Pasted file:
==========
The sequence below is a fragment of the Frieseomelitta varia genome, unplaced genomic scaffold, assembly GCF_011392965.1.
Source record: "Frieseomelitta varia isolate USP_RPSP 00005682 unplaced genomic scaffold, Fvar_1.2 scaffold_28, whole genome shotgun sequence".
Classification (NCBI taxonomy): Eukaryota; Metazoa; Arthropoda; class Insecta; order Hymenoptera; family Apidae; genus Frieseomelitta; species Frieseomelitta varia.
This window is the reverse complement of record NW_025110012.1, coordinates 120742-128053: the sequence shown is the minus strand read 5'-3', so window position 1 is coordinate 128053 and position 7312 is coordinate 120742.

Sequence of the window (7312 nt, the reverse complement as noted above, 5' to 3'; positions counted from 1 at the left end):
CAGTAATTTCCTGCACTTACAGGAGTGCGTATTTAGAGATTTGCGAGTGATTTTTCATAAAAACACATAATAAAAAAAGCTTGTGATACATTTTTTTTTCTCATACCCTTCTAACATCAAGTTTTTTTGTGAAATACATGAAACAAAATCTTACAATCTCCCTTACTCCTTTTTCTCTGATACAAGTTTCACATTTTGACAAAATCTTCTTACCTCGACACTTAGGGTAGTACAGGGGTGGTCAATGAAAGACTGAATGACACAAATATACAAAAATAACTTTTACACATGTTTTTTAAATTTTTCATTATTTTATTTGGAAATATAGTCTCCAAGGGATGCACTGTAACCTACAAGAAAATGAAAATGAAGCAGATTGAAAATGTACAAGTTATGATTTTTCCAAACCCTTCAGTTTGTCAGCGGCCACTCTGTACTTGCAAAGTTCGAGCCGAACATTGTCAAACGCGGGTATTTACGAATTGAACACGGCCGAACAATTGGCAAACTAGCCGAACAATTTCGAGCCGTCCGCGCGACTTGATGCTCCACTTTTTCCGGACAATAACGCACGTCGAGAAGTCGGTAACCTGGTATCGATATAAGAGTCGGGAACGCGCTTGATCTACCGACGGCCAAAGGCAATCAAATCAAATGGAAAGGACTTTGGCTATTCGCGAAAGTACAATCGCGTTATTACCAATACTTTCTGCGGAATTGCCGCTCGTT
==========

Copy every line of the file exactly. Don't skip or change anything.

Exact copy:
The sequence below is a fragment of the Frieseomelitta varia genome, unplaced genomic scaffold, assembly GCF_011392965.1.
Source record: "Frieseomelitta varia isolate USP_RPSP 00005682 unplaced genomic scaffold, Fvar_1.2 scaffold_28, whole genome shotgun sequence".
Classification (NCBI taxonomy): Eukaryota; Metazoa; Arthropoda; class Insecta; order Hymenoptera; family Apidae; genus Frieseomelitta; species Frieseomelitta varia.
This window is the reverse complement of record NW_025110012.1, coordinates 120742-128053: the sequence shown is the minus strand read 5'-3', so window position 1 is coordinate 128053 and position 7312 is coordinate 120742.

Sequence of the window (7312 nt, the reverse complement as noted above, 5' to 3'; positions counted from 1 at the left end):
CAGTAATTTCCTGCACTTACAGGAGTGCGTATTTAGAGATTTGCGAGTGATTTTTCATAAAAACACATAATAAAAAAAGCTTGTGATACATTTTTTTTTCTCATACCCTTCTAACATCAAGTTTTTTTGTGAAATACATGAAACAAAATCTTACAATCTCCCTTACTCCTTTTTCTCTGATACAAGTTTCACATTTTGACAAAATCTTCTTACCTCGACACTTAGGGTAGTACAGGGGTGGTCAATGAAAGACTGAATGACACAAATATACAAAAATAACTTTTACACATGTTTTTTAAATTTTTCATTATTTTATTTGGAAATATAGTCTCCAAGGGATGCACTGTAACCTACAAGAAAATGAAAATGAAGCAGATTGAAAATGTACAAGTTATGATTTTTCCAAACCCTTCAGTTTGTCAGCGGCCACTCTGTACTTGCAAAGTTCGAGCCGAACATTGTCAAACGCGGGTATTTACGAATTGAACACGGCCGAACAATTGGCAAACTAGCCGAACAATTTCGAGCCGTCCGCGCGACTTGATGCTCCACTTTTTCCGGACAATAACGCACGTCGAGAAGTCGGTAACCTGGTATCGATATAAGAGTCGGGAACGCGCTTGATCTACCGACGGCCAAAGGCAATCAAATCAAATGGAAAGGACTTTGGCTATTCGCGAAAGTACAATCGCGTTATTACCAATACTTTCTGCGGAATTGCCGCTCGTT